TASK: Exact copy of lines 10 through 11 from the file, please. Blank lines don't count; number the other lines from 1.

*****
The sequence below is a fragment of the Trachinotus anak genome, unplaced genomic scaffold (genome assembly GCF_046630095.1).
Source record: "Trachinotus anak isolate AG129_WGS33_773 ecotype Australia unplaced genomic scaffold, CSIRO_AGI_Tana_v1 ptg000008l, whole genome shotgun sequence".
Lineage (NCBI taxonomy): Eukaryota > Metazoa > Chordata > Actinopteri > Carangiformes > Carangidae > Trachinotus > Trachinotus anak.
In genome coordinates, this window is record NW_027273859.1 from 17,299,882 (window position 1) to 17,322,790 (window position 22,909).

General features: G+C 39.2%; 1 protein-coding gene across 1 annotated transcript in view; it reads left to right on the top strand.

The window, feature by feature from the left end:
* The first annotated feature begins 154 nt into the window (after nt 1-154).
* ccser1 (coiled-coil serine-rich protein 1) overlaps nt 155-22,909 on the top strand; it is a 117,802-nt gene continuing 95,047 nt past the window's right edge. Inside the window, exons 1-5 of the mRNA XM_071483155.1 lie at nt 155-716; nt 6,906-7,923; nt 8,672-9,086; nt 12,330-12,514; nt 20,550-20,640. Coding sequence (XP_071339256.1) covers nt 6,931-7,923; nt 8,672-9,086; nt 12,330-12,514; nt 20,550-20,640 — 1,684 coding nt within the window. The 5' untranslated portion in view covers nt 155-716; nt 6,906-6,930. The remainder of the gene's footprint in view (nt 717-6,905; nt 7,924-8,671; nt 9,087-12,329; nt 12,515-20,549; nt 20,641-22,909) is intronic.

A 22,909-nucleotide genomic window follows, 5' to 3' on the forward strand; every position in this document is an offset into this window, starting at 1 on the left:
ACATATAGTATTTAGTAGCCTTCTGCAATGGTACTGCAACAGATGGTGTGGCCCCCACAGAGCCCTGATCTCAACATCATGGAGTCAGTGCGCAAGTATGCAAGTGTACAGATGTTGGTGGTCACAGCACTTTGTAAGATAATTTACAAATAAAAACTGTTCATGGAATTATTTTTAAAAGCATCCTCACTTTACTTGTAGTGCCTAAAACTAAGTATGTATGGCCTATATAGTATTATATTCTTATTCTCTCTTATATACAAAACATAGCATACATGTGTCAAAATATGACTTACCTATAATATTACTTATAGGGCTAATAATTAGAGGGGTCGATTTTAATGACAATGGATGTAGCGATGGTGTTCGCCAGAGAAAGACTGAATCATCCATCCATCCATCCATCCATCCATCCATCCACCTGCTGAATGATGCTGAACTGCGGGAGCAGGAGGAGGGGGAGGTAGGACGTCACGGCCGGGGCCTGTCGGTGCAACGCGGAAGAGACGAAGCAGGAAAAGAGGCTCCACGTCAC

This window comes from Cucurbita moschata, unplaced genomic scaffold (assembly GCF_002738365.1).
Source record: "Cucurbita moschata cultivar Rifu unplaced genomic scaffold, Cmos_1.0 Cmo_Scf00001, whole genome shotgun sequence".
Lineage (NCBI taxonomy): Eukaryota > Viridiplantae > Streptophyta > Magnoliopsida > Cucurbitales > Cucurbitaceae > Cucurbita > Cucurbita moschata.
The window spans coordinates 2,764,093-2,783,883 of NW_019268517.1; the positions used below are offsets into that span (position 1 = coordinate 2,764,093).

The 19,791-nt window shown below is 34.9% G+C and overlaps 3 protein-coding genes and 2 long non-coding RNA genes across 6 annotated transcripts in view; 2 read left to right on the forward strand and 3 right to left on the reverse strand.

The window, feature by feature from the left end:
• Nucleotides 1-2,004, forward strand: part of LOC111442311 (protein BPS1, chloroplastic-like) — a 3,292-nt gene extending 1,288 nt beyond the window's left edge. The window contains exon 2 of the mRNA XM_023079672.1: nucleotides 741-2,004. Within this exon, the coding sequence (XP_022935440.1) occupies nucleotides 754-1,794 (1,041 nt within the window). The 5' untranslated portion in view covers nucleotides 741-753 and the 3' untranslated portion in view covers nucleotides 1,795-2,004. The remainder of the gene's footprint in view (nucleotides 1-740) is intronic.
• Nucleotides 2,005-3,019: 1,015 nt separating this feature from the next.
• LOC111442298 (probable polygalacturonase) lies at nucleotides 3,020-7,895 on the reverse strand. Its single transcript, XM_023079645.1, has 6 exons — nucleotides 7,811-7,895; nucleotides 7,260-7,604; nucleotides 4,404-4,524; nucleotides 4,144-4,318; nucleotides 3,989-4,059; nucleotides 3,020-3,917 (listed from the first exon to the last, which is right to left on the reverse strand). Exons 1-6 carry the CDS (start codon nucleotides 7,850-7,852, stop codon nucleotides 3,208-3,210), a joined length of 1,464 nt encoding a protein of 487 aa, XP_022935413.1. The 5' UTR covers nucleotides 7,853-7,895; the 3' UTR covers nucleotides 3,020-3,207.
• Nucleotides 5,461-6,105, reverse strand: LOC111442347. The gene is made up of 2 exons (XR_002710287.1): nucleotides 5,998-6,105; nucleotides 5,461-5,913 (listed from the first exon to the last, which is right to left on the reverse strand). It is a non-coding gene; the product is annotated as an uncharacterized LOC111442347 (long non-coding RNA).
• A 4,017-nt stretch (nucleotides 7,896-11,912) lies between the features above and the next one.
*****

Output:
ACATATAGTATTTAGTAGCCTTCTGCAATGGTACTGCAACAGATGGTGTGGCCCCCACAGAGCCCTGATCTCAACATCATGGAGTCAGTGCGCAAGTATGCAAGTGTACAGATGTTGGTGGTCACAGCACTTTGTAAGATAATTTACAAATAAAAACTGTTCATGGAATTATTTTTAAAAGCATCCTCACTTTACTTGTAGTGCCTAAAACTAAGTATGTATGGCCTATATAGTATTATATTCTTATTCTCTCTTATATACAAAACATAGCATACATGTGTCAAAATATGACTTACCTATAATATTACTTATAGGGCTAATAATTAGAGGGGTCGATTTTAATGACAATGGATGTAGCGATGGTGTTCGCCAGAGAAAGACTGAATCATCCATCCATCCATCCATCCATCCATCCATCCACCTGCTGAATGATGCTGAACTGCGGGAGCAGGAGGAGGGGGAGGTAGGACGTCACGGCCGGGGCCTGTCGGTGCAACGCGGAAGAGACGAAGCAGGAAAAGAGGCTCCACGTCAC

This window comes from Cucurbita moschata, unplaced genomic scaffold (assembly GCF_002738365.1).